Ancient Greece History
Xerxes Invades Greece
Paperback ISBN: 0141026308
When Xerxes, King of Persia, crosses the Hellespont at the head of a formidable army, it seems inevitable that Greece will be crushed beneath its might. But, the Greeks are far harder to defeat than he could ever have imagined. As storms lash the Persian ships, and sinister omens predict a cruel fate for the expedition, Xerxes strives onward.
Plato's Euthyphro & Clitophon
Paperback ISBN: 1585100595
A Greek language reader with extensive commentary in English; it is an ideal introduction to Plato and Greek prose. The Greek is clear and easy to follow but not overly simple, with word-by-word, line-by-line commentary including grammar help and explanation.
The Wooden Horse
The Liberation of the Western Mind from Odysseus to Socrates
Paperback ISBN: 1590200411
The internationally recognized magisterial history that traces the development of modern Western thought to its origins in Ancient Greek literature What is the foundation of the Western world's conceptions of society, philosophy, and literature? By tracing the processes by which consciousness evolved from its roots in the mother cults of Ancient Greece, world-renowned historian Keld Zerunieth seeks out the answer-his conclusion is the groundbreaking The Wooden Horse. By examining Homer's great epic poems, The Illiad and The Odyssey, Zeruneith explores this fundamental paradigm shift, which constituted nothing less than the liberation of the modern mind, providing startlingly original insight into the psychological forces behind the genesis of European and American culture.
The Battle That Changed the World
Hardcover ISBN: 1585675660
A dramatic account of the 480 BC battle between the Persian forces of King Xerxes and the Spartans under King Leonidas links the battle's events and outcome to today's world, explaining how the invasion of Europe redefined international culture and class organization.
A History of Food and Gastronomy in Greece
Hardcover ISBN: 0415116201
Cheese, wine, honey and olive oil - four of Greece's best known contributions to culinary culture - were already well known four thousand years ago. Remains of honeycombs and of cheeses have been found under the volcanic ash of the Santorini eruption of 1627 BC. Over the millennia, Greek food diversified and absorbed neighbouring traditions, yet retained its own distinctive character. In Siren Feasts, Andrew Dalby provides the first serious social history of Greek food. He begins with the tunny fishers of the neolithic age, and traces the story through the repertoire of classical Greece, the reputations of Lydia for luxury and of Sicily and South Italy for sybaritism, to the Imperial synthesis of varying traditions, with a look forward to the Byzantine cuisine and the development of the modern Greek menu. The apples of the Hesperides turn out to be lemons, and great favour attaches to Byzantine biscuits. Fully documented and comprehensively illustrated, scholarly yet immensely readable, Siren Feasts demonstrates the social construction placed upon different types of food at different periods (was fish a luxury item in classical Athens, though disdained by Homeric heroes?). It places diet in an economic and agricultural context; and it provides a history of mentalities in relation to a subject which no human being can ignore.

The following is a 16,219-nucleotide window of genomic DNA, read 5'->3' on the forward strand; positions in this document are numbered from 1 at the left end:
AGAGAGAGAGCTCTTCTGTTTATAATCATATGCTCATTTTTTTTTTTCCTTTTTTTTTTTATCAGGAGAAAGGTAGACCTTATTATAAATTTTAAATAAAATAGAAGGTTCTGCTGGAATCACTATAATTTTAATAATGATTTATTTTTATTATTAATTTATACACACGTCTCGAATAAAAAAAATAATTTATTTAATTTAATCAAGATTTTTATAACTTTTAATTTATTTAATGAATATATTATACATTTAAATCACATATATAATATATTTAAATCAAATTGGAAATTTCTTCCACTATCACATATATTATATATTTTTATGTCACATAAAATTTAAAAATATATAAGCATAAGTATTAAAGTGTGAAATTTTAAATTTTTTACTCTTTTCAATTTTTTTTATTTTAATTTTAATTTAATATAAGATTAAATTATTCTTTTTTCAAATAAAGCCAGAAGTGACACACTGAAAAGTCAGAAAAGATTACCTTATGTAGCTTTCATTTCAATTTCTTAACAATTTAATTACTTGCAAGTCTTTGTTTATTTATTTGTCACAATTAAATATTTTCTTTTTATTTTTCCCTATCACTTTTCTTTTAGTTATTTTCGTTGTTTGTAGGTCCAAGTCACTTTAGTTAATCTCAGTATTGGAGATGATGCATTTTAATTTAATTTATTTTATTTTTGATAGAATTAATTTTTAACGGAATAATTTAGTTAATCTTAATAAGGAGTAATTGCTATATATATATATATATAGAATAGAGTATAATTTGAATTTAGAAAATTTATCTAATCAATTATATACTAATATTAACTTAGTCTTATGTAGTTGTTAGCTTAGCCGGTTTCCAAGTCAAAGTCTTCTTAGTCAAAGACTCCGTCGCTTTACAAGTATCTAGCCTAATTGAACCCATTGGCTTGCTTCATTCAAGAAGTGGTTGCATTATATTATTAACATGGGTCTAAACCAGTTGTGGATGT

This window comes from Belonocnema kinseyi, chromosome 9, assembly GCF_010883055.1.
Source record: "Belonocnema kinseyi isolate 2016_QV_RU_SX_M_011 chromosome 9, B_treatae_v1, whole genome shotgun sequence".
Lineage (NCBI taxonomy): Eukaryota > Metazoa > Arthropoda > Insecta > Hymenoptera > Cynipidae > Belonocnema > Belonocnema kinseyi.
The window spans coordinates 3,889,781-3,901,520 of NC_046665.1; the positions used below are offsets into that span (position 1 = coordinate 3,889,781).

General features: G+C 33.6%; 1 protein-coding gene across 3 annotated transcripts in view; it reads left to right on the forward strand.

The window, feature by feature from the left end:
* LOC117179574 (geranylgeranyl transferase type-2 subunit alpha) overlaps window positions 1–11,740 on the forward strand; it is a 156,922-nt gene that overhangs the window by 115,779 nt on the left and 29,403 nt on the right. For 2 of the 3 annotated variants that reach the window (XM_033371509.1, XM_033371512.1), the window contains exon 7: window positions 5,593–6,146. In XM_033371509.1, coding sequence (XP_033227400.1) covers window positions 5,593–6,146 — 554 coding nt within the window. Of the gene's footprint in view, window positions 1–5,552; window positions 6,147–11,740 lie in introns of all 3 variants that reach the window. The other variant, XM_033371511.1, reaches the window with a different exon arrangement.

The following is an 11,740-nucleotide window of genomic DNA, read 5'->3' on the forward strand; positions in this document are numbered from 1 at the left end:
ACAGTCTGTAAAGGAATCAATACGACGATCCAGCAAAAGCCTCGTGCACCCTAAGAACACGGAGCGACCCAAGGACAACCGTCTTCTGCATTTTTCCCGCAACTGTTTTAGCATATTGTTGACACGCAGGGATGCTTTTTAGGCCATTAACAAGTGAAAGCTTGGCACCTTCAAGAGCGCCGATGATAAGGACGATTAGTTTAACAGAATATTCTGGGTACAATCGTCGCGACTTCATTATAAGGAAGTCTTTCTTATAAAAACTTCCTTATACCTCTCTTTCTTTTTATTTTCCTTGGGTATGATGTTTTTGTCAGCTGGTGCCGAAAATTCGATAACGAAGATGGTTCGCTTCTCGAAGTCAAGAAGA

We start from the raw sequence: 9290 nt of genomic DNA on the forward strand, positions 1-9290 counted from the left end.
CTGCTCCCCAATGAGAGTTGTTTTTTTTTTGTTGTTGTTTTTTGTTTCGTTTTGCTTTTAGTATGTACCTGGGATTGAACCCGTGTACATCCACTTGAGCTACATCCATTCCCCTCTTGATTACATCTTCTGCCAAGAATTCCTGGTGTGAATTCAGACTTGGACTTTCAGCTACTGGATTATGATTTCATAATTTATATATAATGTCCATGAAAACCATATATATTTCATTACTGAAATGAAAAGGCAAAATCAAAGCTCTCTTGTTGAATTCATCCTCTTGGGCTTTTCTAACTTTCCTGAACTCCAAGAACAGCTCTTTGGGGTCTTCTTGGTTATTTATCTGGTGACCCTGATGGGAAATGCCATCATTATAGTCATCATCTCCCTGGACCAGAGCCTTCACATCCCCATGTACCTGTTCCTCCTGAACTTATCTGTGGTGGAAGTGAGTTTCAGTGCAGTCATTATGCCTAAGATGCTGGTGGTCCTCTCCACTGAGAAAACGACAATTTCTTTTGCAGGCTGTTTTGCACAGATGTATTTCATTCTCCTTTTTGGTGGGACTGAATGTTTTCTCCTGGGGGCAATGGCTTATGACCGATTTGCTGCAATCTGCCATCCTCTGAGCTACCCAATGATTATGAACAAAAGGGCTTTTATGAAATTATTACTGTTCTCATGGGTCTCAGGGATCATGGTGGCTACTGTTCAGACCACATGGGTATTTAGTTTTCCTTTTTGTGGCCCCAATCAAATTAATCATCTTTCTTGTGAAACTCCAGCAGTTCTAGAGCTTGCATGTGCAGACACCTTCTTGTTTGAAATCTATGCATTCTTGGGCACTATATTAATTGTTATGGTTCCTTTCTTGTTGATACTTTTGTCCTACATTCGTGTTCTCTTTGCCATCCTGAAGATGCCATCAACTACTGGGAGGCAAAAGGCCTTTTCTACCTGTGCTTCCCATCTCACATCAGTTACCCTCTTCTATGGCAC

The Law of Athens
The Family and Property
Paperback ISBN: 0872204103
Volume I, completed in 1968, gives a systematic account of classical Athenian law concerning family and property. Volume II, on the law of obligations and of procedure, was unfinished at the time of the author
Agamemnon, Libation Bearers, and the Holy Goddesses
Paperback ISBN: 0299315649
This trilogy of Greek tragedies catches everyone in a bloody net of murder and vengeance, until the goddess Athena establishes the rule of law. An important historical document as well as gripping entertainment, The Oresteia comes to vivid life in this fluid verse translation in accessible modern English.
The Parthenon Enigma
Hardcover ISBN: 030759338x
A revolutionary new understanding of the most famous and influential building in the world, a thesis that calls into question our basic understanding of the ancient civilization that we most identify with. For more than two millennia, the Parthenon has been revered as the symbol of Western culture, the epitome of the ancient society from which we derive our highest ideals. It was understood to honor the city-state's patron deity Athena, and its intricately sculpted surface believed to depict a celebration of civic continuity in the birthplace of democracy. But through a close reading of a lost play by Euripides, accidentally discovered on a papyrus wrapping an Egyptian mummy, Joan Connelly began to develop a new theory that has sparked one of the fiercest controversies ever to rock the world of classics. Now, she recounts how our most basic sense of the Parthenon and of the culture that built it may have been crucially mistaken. Re-creating the ancient structure from its natural environment to its pediment, and using a breathtaking range of textual and visual evidence, she uncovers a monument glorifying human sacrifice set in a world of cult rituals quite unlike anything conventionally conjured by the word "Athenian."